# division algebra

Let $K$ be a unital ring and $A$ a $K$-algebra  . Defining “division” requires special considerations when the algebras are non-associative so we introduce the definition in stages.

## 1 Associative division algebras

If $A$ is an associative algebra then we say $A$ is a division algebra  if

1. (i)

$A$ is unital with identity   $1$. So for all $a\in A$,

 $a1=1a=a.$
2. (ii)

Also every non-zero element of $A$ has an inverse    . That is $a\in A$, $a\neq 0$, then there exists a $b\in A$ such that

 $ab=1=ba.$

We denote $b$ by $a^{-1}$ and we may prove $a^{-1}$ is unique to $a$.

 $\left(\frac{\alpha,\beta}{K}\right)=\left\{a_{1}1+a_{2}i+a_{3}j+a_{4}k:i^{2}=% \alpha 1,j^{2}=\beta 1,k^{2}=-\alpha\beta 1,ij=k=-ji.\right\}$

where $x^{2}-\alpha$ and $x^{2}-\beta$ are irreducible    over $K$.

## 2 Non-associative division algebras

For non-associative algebras $A$, the notion of an inverse is not immediate. We use $x.y$ for the product  of $x,y\in A$.

Let $a\in A$. Then define $L_{a}:x\mapsto a.x$ and $R_{a}:x\mapsto x.a$. As the product of $A$ is distributive, both $L_{a}$ an $R_{a}$ are additive endomorphisms of $A$. If $L_{a}$ is invertible then we may call $a$left invertible” and similarly, when $R_{a}$ is invertible we may call $a$ “right invertible” and “invertible” if both $L_{a}$ and $R_{a}$ are invertible.

In this model of invertible, $A$ is a division algebra if, and only if, for each non-zero $a\in A$, both $L_{a}$ and $R_{a}$ invertible. Equivalently: the equations $a.x=b$ and $y.a=b$ have unique solutions for nonzero $a,b\in A$. However, $x$ and $y$ need not be equal.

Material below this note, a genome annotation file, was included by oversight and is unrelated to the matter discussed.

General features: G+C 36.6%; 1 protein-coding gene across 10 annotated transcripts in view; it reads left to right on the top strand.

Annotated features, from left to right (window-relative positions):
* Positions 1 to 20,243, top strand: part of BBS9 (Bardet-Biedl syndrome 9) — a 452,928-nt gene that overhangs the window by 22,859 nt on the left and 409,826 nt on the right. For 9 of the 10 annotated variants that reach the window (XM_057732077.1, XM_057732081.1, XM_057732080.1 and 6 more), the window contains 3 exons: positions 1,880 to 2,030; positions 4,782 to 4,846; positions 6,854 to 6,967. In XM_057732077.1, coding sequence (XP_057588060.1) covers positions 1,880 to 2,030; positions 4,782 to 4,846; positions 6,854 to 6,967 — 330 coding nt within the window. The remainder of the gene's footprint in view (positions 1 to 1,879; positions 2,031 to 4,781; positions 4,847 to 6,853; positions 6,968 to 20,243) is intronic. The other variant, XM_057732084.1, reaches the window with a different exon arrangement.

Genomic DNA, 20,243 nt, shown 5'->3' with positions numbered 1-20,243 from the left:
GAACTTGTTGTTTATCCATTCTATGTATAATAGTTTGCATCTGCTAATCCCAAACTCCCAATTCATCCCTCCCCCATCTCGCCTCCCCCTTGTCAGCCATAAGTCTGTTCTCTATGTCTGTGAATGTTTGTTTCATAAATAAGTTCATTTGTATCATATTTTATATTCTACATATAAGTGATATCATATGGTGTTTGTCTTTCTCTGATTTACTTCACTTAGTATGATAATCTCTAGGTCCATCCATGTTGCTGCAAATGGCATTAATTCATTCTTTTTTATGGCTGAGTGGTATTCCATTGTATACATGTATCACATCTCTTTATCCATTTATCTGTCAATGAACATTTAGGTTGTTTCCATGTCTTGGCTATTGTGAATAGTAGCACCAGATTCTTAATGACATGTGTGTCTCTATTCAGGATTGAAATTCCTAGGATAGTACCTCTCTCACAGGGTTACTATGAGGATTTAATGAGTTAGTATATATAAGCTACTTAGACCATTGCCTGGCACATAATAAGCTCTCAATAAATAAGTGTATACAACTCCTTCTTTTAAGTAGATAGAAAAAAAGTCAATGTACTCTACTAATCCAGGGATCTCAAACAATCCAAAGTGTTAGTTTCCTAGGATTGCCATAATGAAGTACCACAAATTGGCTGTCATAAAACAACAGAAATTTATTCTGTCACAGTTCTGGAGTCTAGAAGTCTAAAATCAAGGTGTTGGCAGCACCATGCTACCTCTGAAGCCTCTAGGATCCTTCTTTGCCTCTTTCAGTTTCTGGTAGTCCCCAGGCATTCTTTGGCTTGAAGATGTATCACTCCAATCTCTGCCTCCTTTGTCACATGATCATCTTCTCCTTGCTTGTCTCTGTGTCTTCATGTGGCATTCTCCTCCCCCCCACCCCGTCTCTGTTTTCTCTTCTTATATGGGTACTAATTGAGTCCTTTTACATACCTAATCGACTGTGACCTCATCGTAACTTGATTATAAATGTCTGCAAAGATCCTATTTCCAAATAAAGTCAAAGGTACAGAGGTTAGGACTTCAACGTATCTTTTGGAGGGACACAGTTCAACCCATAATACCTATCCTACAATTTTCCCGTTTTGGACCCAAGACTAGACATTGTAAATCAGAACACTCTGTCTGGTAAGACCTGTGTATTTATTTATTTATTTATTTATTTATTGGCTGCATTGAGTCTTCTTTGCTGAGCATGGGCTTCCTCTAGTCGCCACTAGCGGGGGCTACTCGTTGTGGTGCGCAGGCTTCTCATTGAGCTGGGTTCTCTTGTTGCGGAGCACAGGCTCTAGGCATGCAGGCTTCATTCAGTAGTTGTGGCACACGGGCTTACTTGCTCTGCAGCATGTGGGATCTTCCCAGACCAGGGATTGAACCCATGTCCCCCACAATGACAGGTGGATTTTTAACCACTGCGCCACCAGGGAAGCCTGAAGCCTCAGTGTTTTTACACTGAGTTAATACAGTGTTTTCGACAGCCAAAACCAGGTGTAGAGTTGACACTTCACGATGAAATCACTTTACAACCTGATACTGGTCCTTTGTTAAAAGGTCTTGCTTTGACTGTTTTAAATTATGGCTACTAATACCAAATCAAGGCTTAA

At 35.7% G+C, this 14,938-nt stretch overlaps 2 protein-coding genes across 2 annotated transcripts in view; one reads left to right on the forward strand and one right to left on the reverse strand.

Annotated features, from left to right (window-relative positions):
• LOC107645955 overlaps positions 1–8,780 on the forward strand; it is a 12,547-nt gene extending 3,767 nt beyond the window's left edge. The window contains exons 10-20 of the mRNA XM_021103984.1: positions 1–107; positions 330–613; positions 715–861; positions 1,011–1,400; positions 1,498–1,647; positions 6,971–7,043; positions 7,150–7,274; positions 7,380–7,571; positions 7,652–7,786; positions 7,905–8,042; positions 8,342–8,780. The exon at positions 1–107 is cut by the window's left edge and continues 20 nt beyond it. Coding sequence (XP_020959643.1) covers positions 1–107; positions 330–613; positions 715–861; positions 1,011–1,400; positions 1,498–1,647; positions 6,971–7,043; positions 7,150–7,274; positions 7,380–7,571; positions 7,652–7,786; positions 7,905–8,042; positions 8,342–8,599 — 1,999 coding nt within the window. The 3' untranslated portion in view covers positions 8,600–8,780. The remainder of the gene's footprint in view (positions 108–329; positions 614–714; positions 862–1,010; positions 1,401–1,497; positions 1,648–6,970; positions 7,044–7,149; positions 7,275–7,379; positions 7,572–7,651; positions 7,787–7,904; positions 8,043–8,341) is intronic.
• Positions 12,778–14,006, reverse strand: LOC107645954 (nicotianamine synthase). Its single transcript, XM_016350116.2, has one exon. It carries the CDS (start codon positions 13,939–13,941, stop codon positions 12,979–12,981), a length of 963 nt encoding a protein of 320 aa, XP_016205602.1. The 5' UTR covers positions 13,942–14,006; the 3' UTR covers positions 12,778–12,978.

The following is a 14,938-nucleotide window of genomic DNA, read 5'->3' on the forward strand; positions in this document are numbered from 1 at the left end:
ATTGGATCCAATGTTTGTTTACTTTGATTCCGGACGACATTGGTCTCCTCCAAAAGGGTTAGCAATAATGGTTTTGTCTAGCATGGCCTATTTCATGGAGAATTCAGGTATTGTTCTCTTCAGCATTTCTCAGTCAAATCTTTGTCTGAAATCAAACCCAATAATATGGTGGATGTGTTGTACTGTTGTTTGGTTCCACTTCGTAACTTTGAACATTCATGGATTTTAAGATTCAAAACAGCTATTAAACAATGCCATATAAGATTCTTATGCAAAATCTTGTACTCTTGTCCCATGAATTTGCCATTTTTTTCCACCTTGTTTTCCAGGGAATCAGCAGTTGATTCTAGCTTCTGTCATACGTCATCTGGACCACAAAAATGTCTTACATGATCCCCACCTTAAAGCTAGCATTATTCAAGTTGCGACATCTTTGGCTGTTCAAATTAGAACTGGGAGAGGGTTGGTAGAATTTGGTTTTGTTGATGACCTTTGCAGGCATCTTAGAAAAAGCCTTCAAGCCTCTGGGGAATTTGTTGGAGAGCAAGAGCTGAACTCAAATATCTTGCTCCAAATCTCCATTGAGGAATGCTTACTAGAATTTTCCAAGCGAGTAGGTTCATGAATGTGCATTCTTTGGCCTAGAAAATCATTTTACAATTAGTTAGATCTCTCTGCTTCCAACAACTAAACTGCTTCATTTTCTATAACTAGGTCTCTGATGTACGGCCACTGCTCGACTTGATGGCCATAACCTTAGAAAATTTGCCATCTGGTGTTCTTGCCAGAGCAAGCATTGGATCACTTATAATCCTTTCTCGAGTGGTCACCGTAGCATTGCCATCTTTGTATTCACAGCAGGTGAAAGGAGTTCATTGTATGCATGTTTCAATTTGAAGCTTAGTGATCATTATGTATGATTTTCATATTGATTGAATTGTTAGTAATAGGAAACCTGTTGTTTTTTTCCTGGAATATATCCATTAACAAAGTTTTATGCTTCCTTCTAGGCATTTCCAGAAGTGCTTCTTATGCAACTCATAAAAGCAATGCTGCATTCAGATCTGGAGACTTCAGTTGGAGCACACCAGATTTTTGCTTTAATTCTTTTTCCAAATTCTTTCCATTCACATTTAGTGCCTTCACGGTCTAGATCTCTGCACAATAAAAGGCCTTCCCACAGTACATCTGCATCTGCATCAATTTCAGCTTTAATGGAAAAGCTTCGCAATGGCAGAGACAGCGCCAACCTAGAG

A common method to produce non-associative division algebras of this sort is through Schur’s Lemma.

Invertible in the product: In some instances, the notion of invertible via endomorphisms is not sufficient. Instead, assume $A$ has an identity, that is, an element $1\in A$ such that for all $a\in A$,

 $1.a=a=a.1.$

Next if $a\in A$, we say $a$ is invertible if there exists a $b\in A$ such that

 $a.b=1=b.a$ (1)

and furthermore that for all $x\in A$,

 $b.(a.x)=x=(x.a).b.$ (2)

Evidently (1) can be inferred from (2). This added assumption  substitutes for the need of associativity in the proofs of uniqueness of inverses and in solving equations with non-associative products.

###### Proposition 1.

If $A$ is a finite dimensional algebra over a field, then invertible in this sense forces both $L_{a}$ and $R_{a}$ to be invertible as well.

###### Proof.

Let $x\in A$. Then $xL_{1}=1.x=x=b.(a.x)=xL_{a}L_{b}$. So $L_{1}=L_{a}L_{b}$. As $L_{1}$ is the identity map, $L_{a}$ is injective  and $L_{b}$ is surjective. As $A$ is finite dimensional, injective and surjective endomorphisms are bijective  . ∎

In this model, a non-associative algebra is a division algebra $A$ if it is unital and every non-zero element is invertible.

## 3 Alternative division algebras

The standard examples of non-associative division algebras are actually alternative alegbras, specfically, the composition algebras  of fields, non-split quaternions and non-split octonions – only the latter are actually not associative. Invertible in the octonions is interpreted in the second stronger form.

###### Theorem 2 (Bruck-Klienfeld).

Every alternative division algebra is either associative or a non-split octonion.

This result is usually followed by two useful results which serve to omit the need to consider non-associative examples.

###### Theorem 3 (Artin-Zorn, Wedderburn).

A finite alternative division algebra is associative and commutative, so it is a finite field.

###### Theorem 4.

An alternative division algebra over an algebraically closed field is the field itself.

Title division algebra DivisionAlgebra 2013-03-22 16:52:03 2013-03-22 16:52:03 Algeboy (12884) Algeboy (12884) 6 Algeboy (12884) Definition msc 16K99 octonion Octonion division algebra